How transgender communities are mobilizing to stop domestic violence and aid survivors

Published on
July 28, 2023

In the United States nearly 20 people per minute are physically abused by their intimate partner,  according to the National Coalition Against Domestic Violence. For the transgender community, the rate is significantly higher, and for trans people of color the rate is higher still. 

Not until 1994 did the U.S. recognize domestic violence as a federal crime, with passage of the Violence Against Women Act. It was a historic win for domestic violence survivors and supporters. But some advocates say the system was built for the safety of cisgender white middle-class women, given how strongly it involved law enforcement in protecting survivors. 

My reporting for the Center for Health Journalism 2023 National Fellowship will look at domestic violence in a transgender community  and the police response.

Surveys show that transgender people experience high levels of mistreatment and harassment by law enforcement. In a 2015 survey by the National Center for Transgender Equality, for example, 55% of respondents said they had experienced some form of abuse, including physical and sexual assault and, in some instances, coercion by police officers to engage in sexual activity to avoid arrest. Although California is one of the top states in policies protecting the LGBTQIA community, the California State Attorney's Office has found troubling patterns of police conduct within the trans community. For example, transgender people are likely to be stopped due to "reasonable suspicion" of a traffic violation four times more often than cisgender people.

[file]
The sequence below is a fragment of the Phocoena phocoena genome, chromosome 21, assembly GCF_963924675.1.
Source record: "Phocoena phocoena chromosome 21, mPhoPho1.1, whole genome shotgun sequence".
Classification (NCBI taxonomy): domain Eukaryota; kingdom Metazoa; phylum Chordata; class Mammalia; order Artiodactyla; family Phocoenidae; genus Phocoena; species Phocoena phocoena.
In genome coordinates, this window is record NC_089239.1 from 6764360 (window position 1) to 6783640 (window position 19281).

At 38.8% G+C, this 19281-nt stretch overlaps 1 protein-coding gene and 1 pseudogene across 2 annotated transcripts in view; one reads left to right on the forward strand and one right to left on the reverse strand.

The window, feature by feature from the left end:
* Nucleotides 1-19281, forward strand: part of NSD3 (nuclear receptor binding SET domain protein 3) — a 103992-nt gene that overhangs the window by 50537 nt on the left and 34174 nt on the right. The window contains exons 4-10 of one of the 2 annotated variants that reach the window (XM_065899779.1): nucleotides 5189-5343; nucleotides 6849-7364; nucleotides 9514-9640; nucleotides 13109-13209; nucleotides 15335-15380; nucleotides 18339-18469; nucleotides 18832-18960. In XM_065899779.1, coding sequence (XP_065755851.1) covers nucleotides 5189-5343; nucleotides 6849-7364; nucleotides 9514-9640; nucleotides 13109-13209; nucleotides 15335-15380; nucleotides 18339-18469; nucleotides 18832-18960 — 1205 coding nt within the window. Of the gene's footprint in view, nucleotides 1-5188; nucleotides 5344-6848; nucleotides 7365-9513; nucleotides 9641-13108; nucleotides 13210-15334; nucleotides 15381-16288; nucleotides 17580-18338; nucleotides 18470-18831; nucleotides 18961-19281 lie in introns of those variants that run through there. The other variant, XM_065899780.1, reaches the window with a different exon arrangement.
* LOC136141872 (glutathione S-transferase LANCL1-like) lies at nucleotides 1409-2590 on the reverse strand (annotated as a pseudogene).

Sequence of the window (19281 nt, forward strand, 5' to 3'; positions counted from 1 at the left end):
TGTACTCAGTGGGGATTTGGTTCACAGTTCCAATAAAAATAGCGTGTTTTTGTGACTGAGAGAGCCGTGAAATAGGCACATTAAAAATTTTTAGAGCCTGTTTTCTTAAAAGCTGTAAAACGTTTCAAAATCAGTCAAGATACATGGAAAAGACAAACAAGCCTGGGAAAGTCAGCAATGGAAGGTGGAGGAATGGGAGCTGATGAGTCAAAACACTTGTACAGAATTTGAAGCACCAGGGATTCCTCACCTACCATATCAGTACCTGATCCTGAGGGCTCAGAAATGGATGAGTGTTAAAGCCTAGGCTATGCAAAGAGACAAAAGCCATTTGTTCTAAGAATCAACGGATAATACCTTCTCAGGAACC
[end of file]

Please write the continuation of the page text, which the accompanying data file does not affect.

The failure to protect transgender women and women of color despite the implementation of policies like the Violence Against Women Act, and the role of law enforcement in that neglect, have led community leaders to seek restorative solutions that do not involve police. 

My reporting will center on domestic violence in California's Latinx transgender community and the police response. Through narrative and visual storytelling, I will highlight the experiences of survivors while examining strategies emerging from community members to keep people safe.

Ultimately, I hope to provide a piece of work that centers on the Latinx trans community, their resilience and their determination to keep each other safe despite the barriers.